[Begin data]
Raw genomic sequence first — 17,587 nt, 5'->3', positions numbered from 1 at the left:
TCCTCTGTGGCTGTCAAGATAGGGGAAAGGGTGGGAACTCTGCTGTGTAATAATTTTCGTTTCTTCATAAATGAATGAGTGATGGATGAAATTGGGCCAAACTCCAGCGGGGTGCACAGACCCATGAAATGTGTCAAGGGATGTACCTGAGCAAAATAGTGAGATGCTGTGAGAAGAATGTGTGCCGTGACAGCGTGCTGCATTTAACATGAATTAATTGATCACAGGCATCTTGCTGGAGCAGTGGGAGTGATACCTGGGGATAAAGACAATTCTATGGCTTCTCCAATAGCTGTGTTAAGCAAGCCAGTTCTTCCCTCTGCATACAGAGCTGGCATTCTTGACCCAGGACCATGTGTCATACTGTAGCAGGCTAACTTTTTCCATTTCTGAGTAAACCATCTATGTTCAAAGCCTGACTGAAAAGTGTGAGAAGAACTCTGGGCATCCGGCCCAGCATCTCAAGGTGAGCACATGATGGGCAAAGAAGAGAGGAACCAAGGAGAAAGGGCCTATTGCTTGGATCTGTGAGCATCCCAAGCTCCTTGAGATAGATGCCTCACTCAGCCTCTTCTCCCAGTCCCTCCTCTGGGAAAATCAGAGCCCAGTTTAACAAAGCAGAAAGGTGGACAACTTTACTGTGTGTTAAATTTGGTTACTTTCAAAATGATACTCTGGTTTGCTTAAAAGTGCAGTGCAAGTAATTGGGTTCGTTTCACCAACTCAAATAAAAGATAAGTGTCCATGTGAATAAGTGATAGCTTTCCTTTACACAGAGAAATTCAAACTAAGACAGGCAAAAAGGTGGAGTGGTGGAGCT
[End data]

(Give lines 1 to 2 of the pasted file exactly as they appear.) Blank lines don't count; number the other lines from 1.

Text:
Raw genomic sequence first — 17,587 nt, 5'->3', positions numbered from 1 at the left:
TCCTCTGTGGCTGTCAAGATAGGGGAAAGGGTGGGAACTCTGCTGTGTAATAATTTTCGTTTCTTCATAAATGAATGAGTGATGGATGAAATTGGGCCAAACTCCAGCGGGGTGCACAGACCCATGAAATGTGTCAAGGGATGTACCTGAGCAAAATAGTGAGATGCTGTGAGAAGAATGTGTGCCGTGACAGCGTGCTGCATTTAACATGAATTAATTGATCACAGGCATCTTGCTGGAGCAGTGGGAGTGATACCTGGGGATAAAGACAATTCTATGGCTTCTCCAATAGCTGTGTTAAGCAAGCCAGTTCTTCCCTCTGCATACAGAGCTGGCATTCTTGACCCAGGACCATGTGTCATACTGTAGCAGGCTAACTTTTTCCATTTCTGAGTAAACCATCTATGTTCAAAGCCTGACTGAAAAGTGTGAGAAGAACTCTGGGCATCCGGCCCAGCATCTCAAGGTGAGCACATGATGGGCAAAGAAGAGAGGAACCAAGGAGAAAGGGCCTATTGCTTGGATCTGTGAGCATCCCAAGCTCCTTGAGATAGATGCCTCACTCAGCCTCTTCTCCCAGTCCCTCCTCTGGGAAAATCAGAGCCCAGTTTAACAAAGCAGAAAGGTGGACAACTTTACTGTGTGTTAAATTTGGTTACTTTCAAAATGATACTCTGGTTTGCTTAAAAGTGCAGTGCAAGTAATTGGGTTCGTTTCACCAACTCAAATAAAAGATAAGTGTCCATGTGAATAAGTGATAGCTTTCCTTTACACAGAGAAATTCAAACTAAGACAGGCAAAAAGGTGGAGTGGTGGAGCT